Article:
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W. E. Gladstone
William Ewart Gladstone FRS FSS (/ˈɡlædˌstən/; 29 December 1809 – 19 May 1898) was a British statesman of the Liberal Party. In a career lasting over sixty years, he served for twelve years as Prime Minister of the United Kingdom, spread over four terms beginning in 1868 and ending in 1894. He also served as Chancellor of the Exchequer four times. Gladstone was born in Liverpool to Scottish parents. He first entered the House of Commons in 1832, beginning his political career in the Conservative Party as a High Tory. Gladstone served as a minister in both of Robert Peel's governments, and in 1846 joined the breakaway Peelite faction, which eventually merged into the new Liberal Party in 1859. He was Chancellor under Earl of Aberdeen">Lord Aberdeen (1852–55), Lord Palmerston (1859–65), and Earl Russell">Lord Russell (1865–66)
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Catherine Gladstone
Catherine Gladstone (née Glynne; 6 January 1812 – 14 June 1900) was the wife of British Prime Minister William Ewart Gladstone for 59 years, until his death in 1898.

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Gathorne Gathorne-Hardy, 1st Earl Of Cranbrook
Gathorne Gathorne-Hardy, 1st Earl of Cranbrook GCSI PC (1 October 1814 – 30 October 1906), known as Gathorne Hardy until 1878, was a prominent British Conservative politician, a moderate, middle-of-the road Anglican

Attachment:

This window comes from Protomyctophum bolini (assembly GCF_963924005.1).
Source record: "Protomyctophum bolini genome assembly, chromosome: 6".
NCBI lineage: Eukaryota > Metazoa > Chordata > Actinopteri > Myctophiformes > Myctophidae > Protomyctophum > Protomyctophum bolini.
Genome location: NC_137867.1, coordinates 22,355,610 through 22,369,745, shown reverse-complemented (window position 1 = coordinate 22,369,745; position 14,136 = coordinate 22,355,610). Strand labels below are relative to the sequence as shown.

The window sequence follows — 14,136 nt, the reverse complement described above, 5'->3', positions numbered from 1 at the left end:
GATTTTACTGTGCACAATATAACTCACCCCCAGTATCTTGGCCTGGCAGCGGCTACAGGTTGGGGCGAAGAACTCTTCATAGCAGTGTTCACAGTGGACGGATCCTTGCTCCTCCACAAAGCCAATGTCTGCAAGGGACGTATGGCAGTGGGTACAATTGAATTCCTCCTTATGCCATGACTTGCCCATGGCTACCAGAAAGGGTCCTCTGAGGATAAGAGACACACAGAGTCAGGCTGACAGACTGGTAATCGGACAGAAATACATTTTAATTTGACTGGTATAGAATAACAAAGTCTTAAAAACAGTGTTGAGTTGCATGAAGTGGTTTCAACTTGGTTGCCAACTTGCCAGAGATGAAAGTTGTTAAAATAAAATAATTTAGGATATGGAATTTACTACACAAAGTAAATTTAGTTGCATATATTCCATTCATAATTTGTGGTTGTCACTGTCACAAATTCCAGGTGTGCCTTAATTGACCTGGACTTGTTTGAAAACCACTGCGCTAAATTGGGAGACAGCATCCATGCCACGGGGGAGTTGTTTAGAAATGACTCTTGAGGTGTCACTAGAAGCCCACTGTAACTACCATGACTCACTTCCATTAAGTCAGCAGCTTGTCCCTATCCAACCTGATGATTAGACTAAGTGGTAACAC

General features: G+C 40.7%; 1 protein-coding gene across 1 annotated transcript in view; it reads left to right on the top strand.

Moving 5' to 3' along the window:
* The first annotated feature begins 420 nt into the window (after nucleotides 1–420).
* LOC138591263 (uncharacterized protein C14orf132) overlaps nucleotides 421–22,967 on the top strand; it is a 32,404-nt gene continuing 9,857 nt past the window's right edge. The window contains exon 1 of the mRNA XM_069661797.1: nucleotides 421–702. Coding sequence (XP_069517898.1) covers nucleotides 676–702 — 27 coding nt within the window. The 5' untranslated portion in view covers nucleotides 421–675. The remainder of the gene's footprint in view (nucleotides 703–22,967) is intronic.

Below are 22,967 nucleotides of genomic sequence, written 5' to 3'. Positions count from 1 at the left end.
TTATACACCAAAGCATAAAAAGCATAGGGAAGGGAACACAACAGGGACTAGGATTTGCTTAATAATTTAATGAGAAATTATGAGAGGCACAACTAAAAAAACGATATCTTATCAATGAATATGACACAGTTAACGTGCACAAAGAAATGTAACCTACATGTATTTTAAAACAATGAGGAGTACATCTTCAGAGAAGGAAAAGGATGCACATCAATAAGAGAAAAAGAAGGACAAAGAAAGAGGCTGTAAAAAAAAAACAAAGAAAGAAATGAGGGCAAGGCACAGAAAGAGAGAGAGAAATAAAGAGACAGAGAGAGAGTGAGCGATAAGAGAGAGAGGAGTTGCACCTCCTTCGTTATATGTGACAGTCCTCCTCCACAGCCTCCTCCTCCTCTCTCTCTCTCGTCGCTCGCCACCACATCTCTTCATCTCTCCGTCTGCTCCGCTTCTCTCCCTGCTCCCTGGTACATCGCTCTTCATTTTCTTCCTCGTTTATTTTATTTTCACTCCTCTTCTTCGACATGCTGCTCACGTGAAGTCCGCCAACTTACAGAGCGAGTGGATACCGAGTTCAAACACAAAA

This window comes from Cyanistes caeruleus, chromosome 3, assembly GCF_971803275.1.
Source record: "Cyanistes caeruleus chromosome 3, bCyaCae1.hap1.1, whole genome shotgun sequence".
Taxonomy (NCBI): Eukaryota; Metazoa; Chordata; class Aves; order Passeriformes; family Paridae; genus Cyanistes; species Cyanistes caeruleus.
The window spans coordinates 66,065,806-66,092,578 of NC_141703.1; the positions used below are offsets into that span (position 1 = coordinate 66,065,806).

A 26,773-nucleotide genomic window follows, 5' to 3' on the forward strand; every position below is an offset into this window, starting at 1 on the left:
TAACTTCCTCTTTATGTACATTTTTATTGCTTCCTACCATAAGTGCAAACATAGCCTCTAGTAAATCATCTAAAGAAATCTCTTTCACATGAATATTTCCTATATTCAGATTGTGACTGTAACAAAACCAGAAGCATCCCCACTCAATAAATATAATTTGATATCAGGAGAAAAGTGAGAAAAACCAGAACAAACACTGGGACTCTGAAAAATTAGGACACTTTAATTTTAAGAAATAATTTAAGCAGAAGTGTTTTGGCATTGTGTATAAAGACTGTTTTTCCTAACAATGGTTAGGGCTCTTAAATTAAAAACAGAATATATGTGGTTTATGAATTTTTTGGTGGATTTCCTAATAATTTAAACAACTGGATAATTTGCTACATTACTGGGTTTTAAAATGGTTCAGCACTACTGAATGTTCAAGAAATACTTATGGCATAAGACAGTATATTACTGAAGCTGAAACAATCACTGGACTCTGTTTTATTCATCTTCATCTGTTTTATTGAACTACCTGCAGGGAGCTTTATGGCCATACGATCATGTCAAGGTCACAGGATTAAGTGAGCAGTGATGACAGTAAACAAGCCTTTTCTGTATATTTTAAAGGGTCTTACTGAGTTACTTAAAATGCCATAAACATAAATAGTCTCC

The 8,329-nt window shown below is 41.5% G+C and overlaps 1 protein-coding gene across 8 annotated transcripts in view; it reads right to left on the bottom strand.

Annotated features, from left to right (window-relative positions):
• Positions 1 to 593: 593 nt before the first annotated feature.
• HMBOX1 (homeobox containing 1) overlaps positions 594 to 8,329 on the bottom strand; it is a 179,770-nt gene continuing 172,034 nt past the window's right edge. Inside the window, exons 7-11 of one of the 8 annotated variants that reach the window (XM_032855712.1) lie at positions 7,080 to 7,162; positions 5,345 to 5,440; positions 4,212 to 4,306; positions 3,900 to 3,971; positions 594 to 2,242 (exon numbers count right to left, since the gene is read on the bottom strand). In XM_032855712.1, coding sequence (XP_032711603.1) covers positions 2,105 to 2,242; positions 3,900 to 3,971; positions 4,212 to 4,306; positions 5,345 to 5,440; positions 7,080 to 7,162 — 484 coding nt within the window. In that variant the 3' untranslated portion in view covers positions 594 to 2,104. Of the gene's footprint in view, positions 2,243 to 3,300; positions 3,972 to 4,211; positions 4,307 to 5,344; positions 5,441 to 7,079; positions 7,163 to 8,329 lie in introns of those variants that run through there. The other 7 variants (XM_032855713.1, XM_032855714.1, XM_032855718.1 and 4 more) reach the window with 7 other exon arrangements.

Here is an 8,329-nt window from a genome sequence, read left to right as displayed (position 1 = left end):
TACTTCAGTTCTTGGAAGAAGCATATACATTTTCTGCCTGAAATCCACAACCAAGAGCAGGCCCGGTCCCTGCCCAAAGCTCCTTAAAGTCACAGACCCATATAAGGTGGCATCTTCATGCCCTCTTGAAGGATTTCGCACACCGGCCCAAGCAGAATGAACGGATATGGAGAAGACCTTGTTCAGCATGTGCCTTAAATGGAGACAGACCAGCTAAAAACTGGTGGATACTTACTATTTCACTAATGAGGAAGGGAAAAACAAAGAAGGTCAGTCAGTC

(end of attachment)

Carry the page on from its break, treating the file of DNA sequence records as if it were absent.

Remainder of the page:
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Newark (UK Parliament Constituency)
In modern politics and history, a parliament is a legislative, elected body of government. Generally, a modern parliament has three functions: representing the electorate, making laws, and overseeing the government via hearings and inquiries. The term is similar to the idea of a senate, synod or congress, and is commonly used in countries that are current or former monarchies, a form of government with a monarch as the head. Some contexts restrict the use of the word parliament to parliamentary systems, although it is also used to describe the legislature in some presidential systems (e.g. the French parliament), even where it is not in the official name. Historically, parliaments included various kinds of deliberative, consultative, and judicial assemblies, e.g
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Thomas Wilde, 1st Baron Truro
Thomas Wilde, 1st Baron Truro PC QS (7 July 1782 – 11 November 1855), was a British lawyer, judge and politician
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John Stuart (judge)
Sir John Stuart (1793 – 29 October 1876) was a British Conservative Party politician who sat in the House of Commons from 1846 to 1852, before becoming a judge.

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Rodney Street, Liverpool
Liverpool (/ˈlɪvərpl/) is a city in North West England, with an estimated population of 484,578 in 2016 within the City of
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Tories (British Political Party)